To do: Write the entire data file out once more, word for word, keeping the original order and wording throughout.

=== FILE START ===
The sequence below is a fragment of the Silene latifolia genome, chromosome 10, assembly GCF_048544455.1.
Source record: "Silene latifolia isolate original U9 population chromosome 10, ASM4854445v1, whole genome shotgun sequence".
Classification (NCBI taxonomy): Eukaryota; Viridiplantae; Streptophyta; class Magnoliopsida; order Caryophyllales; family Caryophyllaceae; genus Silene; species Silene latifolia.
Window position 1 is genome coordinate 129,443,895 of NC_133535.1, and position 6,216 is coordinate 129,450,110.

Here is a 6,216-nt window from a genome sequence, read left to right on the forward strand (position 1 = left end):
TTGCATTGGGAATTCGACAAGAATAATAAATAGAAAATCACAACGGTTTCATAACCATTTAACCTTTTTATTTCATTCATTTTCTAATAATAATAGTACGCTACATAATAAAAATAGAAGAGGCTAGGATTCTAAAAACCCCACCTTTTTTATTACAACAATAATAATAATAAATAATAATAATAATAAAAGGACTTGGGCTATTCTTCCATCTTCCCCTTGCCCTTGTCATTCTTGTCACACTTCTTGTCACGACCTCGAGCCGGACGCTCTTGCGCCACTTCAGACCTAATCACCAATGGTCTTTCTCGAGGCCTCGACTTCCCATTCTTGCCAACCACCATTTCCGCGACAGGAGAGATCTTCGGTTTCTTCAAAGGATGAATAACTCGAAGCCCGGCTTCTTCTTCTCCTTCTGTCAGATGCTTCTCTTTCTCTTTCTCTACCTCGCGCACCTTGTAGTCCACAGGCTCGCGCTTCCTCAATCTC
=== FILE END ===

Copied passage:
The sequence below is a fragment of the Silene latifolia genome, chromosome 10, assembly GCF_048544455.1.
Source record: "Silene latifolia isolate original U9 population chromosome 10, ASM4854445v1, whole genome shotgun sequence".
Classification (NCBI taxonomy): Eukaryota; Viridiplantae; Streptophyta; class Magnoliopsida; order Caryophyllales; family Caryophyllaceae; genus Silene; species Silene latifolia.
Window position 1 is genome coordinate 129,443,895 of NC_133535.1, and position 6,216 is coordinate 129,450,110.

Here is a 6,216-nt window from a genome sequence, read left to right on the forward strand (position 1 = left end):
TTGCATTGGGAATTCGACAAGAATAATAAATAGAAAATCACAACGGTTTCATAACCATTTAACCTTTTTATTTCATTCATTTTCTAATAATAATAGTACGCTACATAATAAAAATAGAAGAGGCTAGGATTCTAAAAACCCCACCTTTTTTATTACAACAATAATAATAATAAATAATAATAATAATAAAAGGACTTGGGCTATTCTTCCATCTTCCCCTTGCCCTTGTCATTCTTGTCACACTTCTTGTCACGACCTCGAGCCGGACGCTCTTGCGCCACTTCAGACCTAATCACCAATGGTCTTTCTCGAGGCCTCGACTTCCCATTCTTGCCAACCACCATTTCCGCGACAGGAGAGATCTTCGGTTTCTTCAAAGGATGAATAACTCGAAGCCCGGCTTCTTCTTCTCCTTCTGTCAGATGCTTCTCTTTCTCTTTCTCTACCTCGCGCACCTTGTAGTCCACAGGCTCGCGCTTCCTCAATCTC